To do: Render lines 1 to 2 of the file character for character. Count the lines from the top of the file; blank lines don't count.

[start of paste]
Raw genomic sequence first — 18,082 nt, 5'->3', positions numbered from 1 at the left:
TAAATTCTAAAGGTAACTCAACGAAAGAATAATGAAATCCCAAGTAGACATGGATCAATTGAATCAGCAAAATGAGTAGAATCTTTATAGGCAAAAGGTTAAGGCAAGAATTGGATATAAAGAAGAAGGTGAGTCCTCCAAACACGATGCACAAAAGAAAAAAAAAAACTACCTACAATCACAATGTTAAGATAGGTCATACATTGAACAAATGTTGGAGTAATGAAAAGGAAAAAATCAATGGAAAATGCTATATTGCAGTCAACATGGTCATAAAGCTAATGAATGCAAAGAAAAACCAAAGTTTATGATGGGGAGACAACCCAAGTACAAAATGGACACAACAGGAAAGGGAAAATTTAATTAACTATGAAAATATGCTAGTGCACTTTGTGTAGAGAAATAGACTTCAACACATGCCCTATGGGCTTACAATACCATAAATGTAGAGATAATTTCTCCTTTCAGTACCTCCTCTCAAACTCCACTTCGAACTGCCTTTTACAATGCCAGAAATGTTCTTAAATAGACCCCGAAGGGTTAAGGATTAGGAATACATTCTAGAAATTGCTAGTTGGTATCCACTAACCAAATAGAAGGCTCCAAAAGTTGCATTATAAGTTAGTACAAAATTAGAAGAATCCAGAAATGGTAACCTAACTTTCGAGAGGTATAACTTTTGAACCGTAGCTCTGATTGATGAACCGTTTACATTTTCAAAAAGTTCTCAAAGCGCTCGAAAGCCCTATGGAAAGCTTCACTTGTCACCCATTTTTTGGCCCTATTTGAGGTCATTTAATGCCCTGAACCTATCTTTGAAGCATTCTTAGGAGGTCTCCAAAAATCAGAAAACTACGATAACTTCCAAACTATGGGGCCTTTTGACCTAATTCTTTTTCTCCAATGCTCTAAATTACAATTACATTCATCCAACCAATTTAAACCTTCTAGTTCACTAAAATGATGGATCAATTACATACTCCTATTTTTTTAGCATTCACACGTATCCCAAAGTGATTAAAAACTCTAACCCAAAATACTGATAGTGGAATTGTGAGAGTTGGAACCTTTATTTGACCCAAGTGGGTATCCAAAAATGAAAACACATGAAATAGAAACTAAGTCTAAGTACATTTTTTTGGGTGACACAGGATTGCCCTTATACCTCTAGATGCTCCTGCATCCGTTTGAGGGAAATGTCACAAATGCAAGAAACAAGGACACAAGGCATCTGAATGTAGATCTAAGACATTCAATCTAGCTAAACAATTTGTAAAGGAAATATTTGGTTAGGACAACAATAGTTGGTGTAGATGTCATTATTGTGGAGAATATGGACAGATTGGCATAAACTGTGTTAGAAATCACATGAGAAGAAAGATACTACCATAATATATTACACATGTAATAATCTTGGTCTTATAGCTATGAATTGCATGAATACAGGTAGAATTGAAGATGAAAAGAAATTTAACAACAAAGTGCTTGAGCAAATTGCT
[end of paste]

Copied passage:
Raw genomic sequence first — 18,082 nt, 5'->3', positions numbered from 1 at the left:
TAAATTCTAAAGGTAACTCAACGAAAGAATAATGAAATCCCAAGTAGACATGGATCAATTGAATCAGCAAAATGAGTAGAATCTTTATAGGCAAAAGGTTAAGGCAAGAATTGGATATAAAGAAGAAGGTGAGTCCTCCAAACACGATGCACAAAAGAAAAAAAAAAACTACCTACAATCACAATGTTAAGATAGGTCATACATTGAACAAATGTTGGAGTAATGAAAAGGAAAAAATCAATGGAAAATGCTATATTGCAGTCAACATGGTCATAAAGCTAATGAATGCAAAGAAAAACCAAAGTTTATGATGGGGAGACAACCCAAGTACAAAATGGACACAACAGGAAAGGGAAAATTTAATTAACTATGAAAATATGCTAGTGCACTTTGTGTAGAGAAATAGACTTCAACACATGCCCTATGGGCTTACAATACCATAAATGTAGAGATAATTTCTCCTTTCAGTACCTCCTCTCAAACTCCACTTCGAACTGCCTTTTACAATGCCAGAAATGTTCTTAAATAGACCCCGAAGGGTTAAGGATTAGGAATACATTCTAGAAATTGCTAGTTGGTATCCACTAACCAAATAGAAGGCTCCAAAAGTTGCATTATAAGTTAGTACAAAATTAGAAGAATCCAGAAATGGTAACCTAACTTTCGAGAGGTATAACTTTTGAACCGTAGCTCTGATTGATGAACCGTTTACATTTTCAAAAAGTTCTCAAAGCGCTCGAAAGCCCTATGGAAAGCTTCACTTGTCACCCATTTTTTGGCCCTATTTGAGGTCATTTAATGCCCTGAACCTATCTTTGAAGCATTCTTAGGAGGTCTCCAAAAATCAGAAAACTACGATAACTTCCAAACTATGGGGCCTTTTGACCTAATTCTTTTTCTCCAATGCTCTAAATTACAATTACATTCATCCAACCAATTTAAACCTTCTAGTTCACTAAAATGATGGATCAATTACATACTCCTATTTTTTTAGCATTCACACGTATCCCAAAGTGATTAAAAACTCTAACCCAAAATACTGATAGTGGAATTGTGAGAGTTGGAACCTTTATTTGACCCAAGTGGGTATCCAAAAATGAAAACACATGAAATAGAAACTAAGTCTAAGTACATTTTTTTGGGTGACACAGGATTGCCCTTATACCTCTAGATGCTCCTGCATCCGTTTGAGGGAAATGTCACAAATGCAAGAAACAAGGACACAAGGCATCTGAATGTAGATCTAAGACATTCAATCTAGCTAAACAATTTGTAAAGGAAATATTTGGTTAGGACAACAATAGTTGGTGTAGATGTCATTATTGTGGAGAATATGGACAGATTGGCATAAACTGTGTTAGAAATCACATGAGAAGAAAGATACTACCATAATATATTACACATGTAATAATCTTGGTCTTATAGCTATGAATTGCATGAATACAGGTAGAATTGAAGATGAAAAGAAATTTAACAACAAAGTGCTTGAGCAAATTGCT